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Citi: S&P 500 not representative of broader US economy By

Citi: S&P 500 not representative of broader US economy By
Citi: S&P 500 not representative of broader US economy

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Citi Strategists Reiterate That S&P 500 Does Not Directly Reflect Broader U.S. Economy

In a recent note, Citi strategists have emphasized that the S&P 500 does not necessarily mirror the broader U.S. economy. They argue that the index's performance is influenced by various factors beyond just macroeconomic trends. According to the bank, structural changes favoring companies with efficient business practices and the incorporation of generative AI technology have reduced the index's sensitivity to economic fundamentals compared to historical norms.

Citi's base case value for the S&P 500, derived solely from macroeconomic inputs, is approximately 4600. However, taking into account technological advancements and the influence of generative AI, the index could be fairly valued at 5500, within a range of 4900 to 6200. This suggests that a significant portion of the current index levels is driven by growth factors less related to economic conditions.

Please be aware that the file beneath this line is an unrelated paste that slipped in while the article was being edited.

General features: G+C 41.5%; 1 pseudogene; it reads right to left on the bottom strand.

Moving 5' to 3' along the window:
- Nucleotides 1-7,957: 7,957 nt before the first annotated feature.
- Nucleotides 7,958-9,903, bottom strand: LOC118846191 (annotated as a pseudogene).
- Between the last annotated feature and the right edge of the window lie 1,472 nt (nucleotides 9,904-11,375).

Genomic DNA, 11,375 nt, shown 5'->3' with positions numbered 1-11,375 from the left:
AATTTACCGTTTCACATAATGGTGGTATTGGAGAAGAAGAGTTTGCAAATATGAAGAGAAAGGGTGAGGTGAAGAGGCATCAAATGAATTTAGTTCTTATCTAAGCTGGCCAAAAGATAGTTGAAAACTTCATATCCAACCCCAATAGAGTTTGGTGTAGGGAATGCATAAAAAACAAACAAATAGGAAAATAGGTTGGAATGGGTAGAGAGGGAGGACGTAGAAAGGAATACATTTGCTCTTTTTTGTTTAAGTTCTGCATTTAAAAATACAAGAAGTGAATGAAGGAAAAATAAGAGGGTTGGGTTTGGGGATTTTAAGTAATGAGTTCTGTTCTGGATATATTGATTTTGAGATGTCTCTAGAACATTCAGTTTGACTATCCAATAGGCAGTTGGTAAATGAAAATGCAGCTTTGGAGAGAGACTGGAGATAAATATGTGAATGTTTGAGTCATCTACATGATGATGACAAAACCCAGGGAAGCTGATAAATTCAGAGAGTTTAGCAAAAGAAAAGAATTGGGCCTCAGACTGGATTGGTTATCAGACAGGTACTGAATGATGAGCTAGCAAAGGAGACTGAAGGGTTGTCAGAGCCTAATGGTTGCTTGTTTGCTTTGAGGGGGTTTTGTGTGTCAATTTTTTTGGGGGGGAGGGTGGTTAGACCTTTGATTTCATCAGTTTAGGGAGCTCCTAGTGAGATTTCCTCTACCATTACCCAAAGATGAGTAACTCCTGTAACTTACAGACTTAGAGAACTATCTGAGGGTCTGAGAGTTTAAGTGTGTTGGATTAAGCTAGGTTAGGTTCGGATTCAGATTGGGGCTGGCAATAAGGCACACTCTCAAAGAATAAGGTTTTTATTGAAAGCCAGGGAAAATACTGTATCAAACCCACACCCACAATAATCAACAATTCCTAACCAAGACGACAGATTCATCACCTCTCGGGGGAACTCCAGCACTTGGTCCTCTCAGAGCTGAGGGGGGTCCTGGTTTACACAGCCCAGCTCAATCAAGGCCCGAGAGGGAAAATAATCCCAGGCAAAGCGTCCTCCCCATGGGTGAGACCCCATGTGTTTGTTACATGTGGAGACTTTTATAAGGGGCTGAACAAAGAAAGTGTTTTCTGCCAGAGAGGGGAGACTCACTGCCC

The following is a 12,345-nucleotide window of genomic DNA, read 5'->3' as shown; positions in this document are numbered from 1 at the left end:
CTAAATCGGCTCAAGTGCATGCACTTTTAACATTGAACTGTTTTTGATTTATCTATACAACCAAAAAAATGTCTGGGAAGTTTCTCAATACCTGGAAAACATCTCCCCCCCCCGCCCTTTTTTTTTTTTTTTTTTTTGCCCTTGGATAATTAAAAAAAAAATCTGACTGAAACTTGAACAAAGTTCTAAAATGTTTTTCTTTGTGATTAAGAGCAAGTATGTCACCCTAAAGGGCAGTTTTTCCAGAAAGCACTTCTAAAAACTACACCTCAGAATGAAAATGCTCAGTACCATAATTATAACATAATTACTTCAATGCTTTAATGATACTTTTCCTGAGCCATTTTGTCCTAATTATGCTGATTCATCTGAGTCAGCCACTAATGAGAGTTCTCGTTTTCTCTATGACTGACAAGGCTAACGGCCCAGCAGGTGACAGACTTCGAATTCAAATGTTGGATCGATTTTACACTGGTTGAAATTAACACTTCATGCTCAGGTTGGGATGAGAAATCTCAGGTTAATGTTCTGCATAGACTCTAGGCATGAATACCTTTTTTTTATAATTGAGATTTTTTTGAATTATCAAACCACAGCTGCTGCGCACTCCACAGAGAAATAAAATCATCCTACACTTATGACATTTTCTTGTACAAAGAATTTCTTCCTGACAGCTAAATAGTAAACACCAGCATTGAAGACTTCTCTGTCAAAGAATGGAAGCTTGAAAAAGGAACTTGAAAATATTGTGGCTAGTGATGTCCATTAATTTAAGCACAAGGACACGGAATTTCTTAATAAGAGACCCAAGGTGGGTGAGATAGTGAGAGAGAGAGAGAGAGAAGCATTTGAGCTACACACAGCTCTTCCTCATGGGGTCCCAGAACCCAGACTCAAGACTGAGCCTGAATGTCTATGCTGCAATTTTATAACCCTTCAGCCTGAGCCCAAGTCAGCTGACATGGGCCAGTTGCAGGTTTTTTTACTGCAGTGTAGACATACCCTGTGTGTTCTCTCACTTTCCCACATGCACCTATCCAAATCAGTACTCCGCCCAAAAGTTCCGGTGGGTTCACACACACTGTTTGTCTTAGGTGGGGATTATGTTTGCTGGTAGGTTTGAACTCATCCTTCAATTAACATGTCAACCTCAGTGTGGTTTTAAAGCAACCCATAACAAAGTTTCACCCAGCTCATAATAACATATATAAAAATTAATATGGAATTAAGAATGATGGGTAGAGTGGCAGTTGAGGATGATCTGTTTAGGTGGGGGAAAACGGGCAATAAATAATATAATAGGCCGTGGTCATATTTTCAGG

The analysts also highlight that the correlation between S&P 500 earnings and gross domestic product (GDP) has notably fallen over time, indicating that the index's valuation is heavily impacted by idiosyncratic growth drivers, particularly from mega-cap growth companies. Citi's analysis shows that the S&P 500's valuation is supported by "higher through-cycle profitability," bolstered by technological improvements and shifting business priorities post-pandemic.

Furthermore, the analysts assert that "bubble risk" at current levels is minimal, with less than 15% downside. This analysis provides a different perspective on the relationship between the S&P 500 and the broader U.S. economy, emphasizing the influence of structural and technological factors on the index's performance.